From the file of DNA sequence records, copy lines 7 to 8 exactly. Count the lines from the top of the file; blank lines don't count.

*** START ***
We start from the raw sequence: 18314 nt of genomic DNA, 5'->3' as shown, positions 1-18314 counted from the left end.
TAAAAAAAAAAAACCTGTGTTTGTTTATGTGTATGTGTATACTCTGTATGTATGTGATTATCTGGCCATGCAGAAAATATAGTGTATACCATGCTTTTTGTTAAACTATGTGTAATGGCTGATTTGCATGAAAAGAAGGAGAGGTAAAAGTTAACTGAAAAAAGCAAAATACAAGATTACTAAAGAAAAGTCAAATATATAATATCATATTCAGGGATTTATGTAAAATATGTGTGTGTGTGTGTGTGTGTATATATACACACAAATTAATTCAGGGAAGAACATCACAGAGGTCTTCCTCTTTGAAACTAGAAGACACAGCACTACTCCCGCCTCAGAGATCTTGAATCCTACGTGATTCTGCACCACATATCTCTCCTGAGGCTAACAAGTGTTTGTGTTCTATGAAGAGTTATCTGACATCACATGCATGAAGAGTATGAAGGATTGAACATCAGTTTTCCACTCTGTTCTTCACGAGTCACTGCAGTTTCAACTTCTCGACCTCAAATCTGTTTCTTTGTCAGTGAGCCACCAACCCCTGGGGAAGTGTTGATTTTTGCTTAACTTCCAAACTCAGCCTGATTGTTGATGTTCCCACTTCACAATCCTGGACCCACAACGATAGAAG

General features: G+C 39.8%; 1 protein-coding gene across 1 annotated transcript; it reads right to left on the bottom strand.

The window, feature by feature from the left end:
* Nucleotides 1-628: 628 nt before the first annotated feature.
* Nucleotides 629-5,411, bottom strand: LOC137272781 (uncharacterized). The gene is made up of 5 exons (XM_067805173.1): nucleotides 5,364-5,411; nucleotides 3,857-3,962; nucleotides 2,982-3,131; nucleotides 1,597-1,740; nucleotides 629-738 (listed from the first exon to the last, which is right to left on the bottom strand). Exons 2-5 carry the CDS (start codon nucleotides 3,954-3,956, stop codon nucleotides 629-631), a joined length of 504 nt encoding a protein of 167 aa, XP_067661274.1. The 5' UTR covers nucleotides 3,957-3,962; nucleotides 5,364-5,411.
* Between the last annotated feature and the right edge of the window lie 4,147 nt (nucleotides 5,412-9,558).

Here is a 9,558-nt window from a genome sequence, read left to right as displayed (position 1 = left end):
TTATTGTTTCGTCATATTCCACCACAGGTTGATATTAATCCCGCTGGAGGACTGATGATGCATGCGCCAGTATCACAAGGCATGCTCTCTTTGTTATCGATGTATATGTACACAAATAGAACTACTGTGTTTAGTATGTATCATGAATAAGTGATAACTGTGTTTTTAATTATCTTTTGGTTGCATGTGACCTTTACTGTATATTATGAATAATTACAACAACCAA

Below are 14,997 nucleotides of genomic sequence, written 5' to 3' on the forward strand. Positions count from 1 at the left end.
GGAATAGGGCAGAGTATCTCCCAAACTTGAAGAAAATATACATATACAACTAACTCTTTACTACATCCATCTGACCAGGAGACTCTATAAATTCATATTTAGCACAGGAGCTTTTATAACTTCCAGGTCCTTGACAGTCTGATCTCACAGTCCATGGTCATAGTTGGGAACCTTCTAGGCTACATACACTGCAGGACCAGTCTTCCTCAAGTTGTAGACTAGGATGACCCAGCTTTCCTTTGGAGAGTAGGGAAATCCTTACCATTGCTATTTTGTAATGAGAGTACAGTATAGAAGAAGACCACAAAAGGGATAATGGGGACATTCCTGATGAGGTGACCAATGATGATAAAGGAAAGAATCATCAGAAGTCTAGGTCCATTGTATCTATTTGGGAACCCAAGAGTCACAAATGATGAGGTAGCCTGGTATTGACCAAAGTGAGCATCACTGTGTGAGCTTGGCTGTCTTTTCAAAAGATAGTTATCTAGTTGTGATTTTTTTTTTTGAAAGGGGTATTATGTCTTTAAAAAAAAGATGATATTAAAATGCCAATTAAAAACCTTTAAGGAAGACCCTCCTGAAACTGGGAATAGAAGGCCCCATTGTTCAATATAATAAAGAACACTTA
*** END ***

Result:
* Between the last annotated feature and the right edge of the window lie 4,147 nt (nucleotides 5,412-9,558).

Here is a 9,558-nt window from a genome sequence, read left to right as displayed (position 1 = left end):